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"The NAACP Legal Defense and Educational Fund is simply the best civil rights law firm in American history." -- President Obama

NAACP Legal Defense Fund Files Brief in Supreme Court in Mumia Abu-Jamal Case

Thursday, March 5, 2009

(New York, NY) – Today the NAACP Legal Defense and Educational Fund (LDF) filed a friend of the court brief in support of Mumia Abu-Jamal's claim of racial discrimination in the selection of the jury for his 1981 death penalty trial. LDF's brief supports Mr. Abu-Jamal's request for United States Supreme Court review of his appeal urging enforcement of the laws that require courts to promptly investigate evidence of discrimination against African American prospective jurors.

Specifically, LDF objects to the United States Court of Appeals for the Third Circuit's use of a restrictive interpretation of Batson v. Kentucky, a Supreme Court decision prohibiting prosecutors from excluding prospective jurors on the basis of race, to conclude that Mr. Abu-Jamal failed to present sufficient evidence to support his claim of racial discrimination in jury selection. LDF's brief explains that the Third Circuit's conclusion that the only way to prove that racial discrimination infected the jury selection process is to document the race of all members from the panel of prospective jurors and the race of all stricken jurors ignores other significant indicators of discrimination in jury selection and contradicts the Supreme Court's command that courts examine a wide array of evidence to properly ferret out discrimination in jury selection.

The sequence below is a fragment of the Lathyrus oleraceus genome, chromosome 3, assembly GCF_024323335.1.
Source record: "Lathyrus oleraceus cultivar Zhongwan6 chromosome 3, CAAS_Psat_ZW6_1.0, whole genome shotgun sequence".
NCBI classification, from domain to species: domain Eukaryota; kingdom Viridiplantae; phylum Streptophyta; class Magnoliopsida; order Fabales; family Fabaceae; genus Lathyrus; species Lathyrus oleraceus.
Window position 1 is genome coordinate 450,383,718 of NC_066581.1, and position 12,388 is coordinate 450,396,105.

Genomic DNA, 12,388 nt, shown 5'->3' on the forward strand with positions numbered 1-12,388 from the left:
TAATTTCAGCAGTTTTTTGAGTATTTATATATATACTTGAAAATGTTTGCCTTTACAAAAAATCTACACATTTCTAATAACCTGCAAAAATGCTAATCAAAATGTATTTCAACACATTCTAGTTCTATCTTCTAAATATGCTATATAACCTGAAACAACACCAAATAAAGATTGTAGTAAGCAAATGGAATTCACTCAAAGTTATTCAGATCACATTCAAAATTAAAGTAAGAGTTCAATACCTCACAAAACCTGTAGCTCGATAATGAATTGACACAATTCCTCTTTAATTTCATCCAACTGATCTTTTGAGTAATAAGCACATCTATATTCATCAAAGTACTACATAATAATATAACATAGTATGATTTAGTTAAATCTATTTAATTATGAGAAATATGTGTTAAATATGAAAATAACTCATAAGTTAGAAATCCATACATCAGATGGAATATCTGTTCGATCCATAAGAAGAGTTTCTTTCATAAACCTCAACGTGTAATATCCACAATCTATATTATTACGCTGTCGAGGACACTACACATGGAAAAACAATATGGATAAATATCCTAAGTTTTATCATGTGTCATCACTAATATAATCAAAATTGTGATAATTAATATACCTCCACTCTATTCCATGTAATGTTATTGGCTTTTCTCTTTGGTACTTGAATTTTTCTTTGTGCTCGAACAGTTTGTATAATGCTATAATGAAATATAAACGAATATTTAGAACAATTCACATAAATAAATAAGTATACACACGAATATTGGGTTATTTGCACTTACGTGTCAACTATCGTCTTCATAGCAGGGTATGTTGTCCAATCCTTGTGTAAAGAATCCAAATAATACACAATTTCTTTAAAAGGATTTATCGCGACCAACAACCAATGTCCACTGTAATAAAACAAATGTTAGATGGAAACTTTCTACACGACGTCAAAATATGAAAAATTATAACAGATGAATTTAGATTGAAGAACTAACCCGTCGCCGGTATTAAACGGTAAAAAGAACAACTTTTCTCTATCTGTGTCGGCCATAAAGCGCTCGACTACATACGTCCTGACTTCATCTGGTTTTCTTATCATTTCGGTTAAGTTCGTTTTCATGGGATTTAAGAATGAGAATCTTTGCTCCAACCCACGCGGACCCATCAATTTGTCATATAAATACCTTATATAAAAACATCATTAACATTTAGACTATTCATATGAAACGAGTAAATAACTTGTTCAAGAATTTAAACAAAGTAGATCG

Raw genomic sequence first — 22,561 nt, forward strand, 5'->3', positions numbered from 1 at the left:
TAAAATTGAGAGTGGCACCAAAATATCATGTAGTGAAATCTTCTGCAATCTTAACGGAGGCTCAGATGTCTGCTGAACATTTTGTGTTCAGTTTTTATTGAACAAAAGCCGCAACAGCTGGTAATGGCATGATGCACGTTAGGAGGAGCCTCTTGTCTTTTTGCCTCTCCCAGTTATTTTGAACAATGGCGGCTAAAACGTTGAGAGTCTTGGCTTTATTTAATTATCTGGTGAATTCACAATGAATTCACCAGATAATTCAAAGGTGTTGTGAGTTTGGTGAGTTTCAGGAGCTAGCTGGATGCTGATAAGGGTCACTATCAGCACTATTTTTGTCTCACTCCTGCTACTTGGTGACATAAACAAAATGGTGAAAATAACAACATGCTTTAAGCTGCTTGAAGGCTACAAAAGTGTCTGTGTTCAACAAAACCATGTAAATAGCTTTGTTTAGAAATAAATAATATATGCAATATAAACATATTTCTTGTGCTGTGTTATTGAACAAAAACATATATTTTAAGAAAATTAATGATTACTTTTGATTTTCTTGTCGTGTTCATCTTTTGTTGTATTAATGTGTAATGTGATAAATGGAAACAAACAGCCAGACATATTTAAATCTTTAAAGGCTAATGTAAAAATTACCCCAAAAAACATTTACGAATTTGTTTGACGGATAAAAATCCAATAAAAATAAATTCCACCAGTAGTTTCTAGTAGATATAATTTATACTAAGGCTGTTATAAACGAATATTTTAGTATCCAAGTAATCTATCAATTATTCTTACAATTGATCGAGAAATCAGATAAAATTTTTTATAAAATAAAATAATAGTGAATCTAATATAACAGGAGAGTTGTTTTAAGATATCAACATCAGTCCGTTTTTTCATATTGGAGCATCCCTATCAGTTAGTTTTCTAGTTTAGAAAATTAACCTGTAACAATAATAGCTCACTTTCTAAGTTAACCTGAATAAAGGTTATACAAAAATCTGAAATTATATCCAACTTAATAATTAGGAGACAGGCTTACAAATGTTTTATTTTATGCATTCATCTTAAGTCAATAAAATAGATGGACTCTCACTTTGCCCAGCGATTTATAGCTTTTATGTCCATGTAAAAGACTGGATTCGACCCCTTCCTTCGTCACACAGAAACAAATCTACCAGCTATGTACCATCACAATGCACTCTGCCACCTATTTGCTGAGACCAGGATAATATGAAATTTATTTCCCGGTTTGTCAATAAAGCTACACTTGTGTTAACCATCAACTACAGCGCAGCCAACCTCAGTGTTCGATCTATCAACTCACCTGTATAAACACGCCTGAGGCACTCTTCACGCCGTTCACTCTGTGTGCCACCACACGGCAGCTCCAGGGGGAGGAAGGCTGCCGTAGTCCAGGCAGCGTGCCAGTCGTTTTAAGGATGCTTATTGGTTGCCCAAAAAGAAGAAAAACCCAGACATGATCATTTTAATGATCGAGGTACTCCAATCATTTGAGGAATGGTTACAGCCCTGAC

As applied to Mr. Abu-Jamal's case, the Third Circuit decision means that the trial prosecutor's pattern of strikes against African-American prospective jurors, a culture of discrimination in the prosecutor's office (including a videotaped training advocating the exclusion of prospective jurors of color), a comprehensive statistical study documenting a pattern of exclusion of prospective jurors of color by the prosecutor's office and other such evidence is insufficient to suggest discrimination. LDF's brief explains that turning a blind eye to such credible evidence of discrimination not only conflicts with the law but also undermines public confidence in integrity of the courts.

"We believe that the Third Circuit's interpretation of the law will have the effect of shielding discrimination and undermining the rights of criminal and capital defendants to a fair trial. It is our hope that the Supreme Court will accept and review Mr. Abu-Jamal's case to make sure that courts respond promptly and appropriately when confronted with real questions about the existence of racial discrimination in jury selection," said John Payton, LDF President and Director-Counsel.